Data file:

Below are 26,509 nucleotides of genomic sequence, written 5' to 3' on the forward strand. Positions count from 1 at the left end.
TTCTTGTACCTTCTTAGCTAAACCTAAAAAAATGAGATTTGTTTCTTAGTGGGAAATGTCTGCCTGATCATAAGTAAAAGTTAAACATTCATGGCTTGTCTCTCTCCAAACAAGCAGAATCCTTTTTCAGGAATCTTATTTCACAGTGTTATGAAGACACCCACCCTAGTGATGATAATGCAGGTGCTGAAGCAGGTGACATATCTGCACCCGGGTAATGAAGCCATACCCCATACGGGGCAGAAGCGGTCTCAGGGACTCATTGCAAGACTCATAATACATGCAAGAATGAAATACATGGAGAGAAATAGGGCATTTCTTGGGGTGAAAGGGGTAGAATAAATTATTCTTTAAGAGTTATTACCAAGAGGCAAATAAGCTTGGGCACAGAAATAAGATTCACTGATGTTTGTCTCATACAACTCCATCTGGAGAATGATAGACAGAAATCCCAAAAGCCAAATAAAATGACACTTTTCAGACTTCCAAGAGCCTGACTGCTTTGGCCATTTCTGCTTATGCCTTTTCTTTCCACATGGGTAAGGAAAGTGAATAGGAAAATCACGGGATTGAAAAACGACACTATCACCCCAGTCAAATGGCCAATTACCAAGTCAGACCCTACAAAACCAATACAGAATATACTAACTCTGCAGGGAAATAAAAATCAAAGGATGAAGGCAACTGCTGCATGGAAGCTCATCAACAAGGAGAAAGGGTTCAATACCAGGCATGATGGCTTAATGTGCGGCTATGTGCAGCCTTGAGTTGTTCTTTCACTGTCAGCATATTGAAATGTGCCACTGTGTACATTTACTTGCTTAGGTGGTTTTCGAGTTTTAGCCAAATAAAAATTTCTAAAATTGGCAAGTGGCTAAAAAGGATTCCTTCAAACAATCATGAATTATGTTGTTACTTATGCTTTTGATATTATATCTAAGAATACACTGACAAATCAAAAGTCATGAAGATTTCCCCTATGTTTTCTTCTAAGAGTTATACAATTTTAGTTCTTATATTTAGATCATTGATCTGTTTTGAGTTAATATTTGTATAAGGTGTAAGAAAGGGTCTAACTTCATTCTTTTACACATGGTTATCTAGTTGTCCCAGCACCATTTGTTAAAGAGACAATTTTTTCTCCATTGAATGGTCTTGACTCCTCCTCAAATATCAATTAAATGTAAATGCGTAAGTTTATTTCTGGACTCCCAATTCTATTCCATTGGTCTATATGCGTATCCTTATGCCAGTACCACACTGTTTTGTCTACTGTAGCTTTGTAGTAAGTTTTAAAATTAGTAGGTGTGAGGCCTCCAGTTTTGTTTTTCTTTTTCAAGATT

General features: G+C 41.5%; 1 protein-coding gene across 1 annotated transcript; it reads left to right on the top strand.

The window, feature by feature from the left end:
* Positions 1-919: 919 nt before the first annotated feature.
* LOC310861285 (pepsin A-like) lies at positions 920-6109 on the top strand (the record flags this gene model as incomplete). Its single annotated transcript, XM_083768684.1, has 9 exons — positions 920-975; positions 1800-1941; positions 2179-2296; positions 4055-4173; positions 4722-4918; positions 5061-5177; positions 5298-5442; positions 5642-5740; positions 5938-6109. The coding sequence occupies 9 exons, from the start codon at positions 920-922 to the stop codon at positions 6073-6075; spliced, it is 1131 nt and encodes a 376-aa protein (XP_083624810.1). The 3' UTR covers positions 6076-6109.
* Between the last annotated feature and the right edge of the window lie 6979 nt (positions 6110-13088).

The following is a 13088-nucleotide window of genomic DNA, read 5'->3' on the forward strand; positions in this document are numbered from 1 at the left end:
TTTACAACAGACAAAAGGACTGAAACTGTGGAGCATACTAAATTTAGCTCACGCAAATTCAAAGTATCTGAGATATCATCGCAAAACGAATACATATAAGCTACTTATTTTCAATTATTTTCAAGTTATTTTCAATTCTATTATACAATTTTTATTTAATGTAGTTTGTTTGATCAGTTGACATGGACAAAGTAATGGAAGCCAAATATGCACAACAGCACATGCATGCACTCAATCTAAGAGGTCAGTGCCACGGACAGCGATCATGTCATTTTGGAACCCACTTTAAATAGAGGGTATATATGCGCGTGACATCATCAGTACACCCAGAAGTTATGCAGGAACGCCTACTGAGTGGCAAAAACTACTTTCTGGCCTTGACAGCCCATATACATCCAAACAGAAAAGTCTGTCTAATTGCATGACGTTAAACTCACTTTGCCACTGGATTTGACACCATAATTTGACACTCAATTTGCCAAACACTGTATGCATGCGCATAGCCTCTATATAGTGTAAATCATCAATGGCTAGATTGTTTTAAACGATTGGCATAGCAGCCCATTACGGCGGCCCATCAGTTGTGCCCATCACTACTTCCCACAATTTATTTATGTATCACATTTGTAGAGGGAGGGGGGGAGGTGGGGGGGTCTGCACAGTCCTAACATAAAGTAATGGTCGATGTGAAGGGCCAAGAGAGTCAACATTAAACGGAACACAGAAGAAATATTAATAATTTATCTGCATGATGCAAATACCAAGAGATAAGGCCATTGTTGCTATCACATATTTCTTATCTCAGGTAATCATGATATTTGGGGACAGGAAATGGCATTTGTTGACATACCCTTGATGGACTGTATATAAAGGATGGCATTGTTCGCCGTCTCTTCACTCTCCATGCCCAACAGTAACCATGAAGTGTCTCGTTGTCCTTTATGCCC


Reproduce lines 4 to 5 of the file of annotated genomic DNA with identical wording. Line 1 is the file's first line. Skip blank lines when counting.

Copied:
The window, feature by feature from the left end:
* Positions 1-919: 919 nt before the first annotated feature.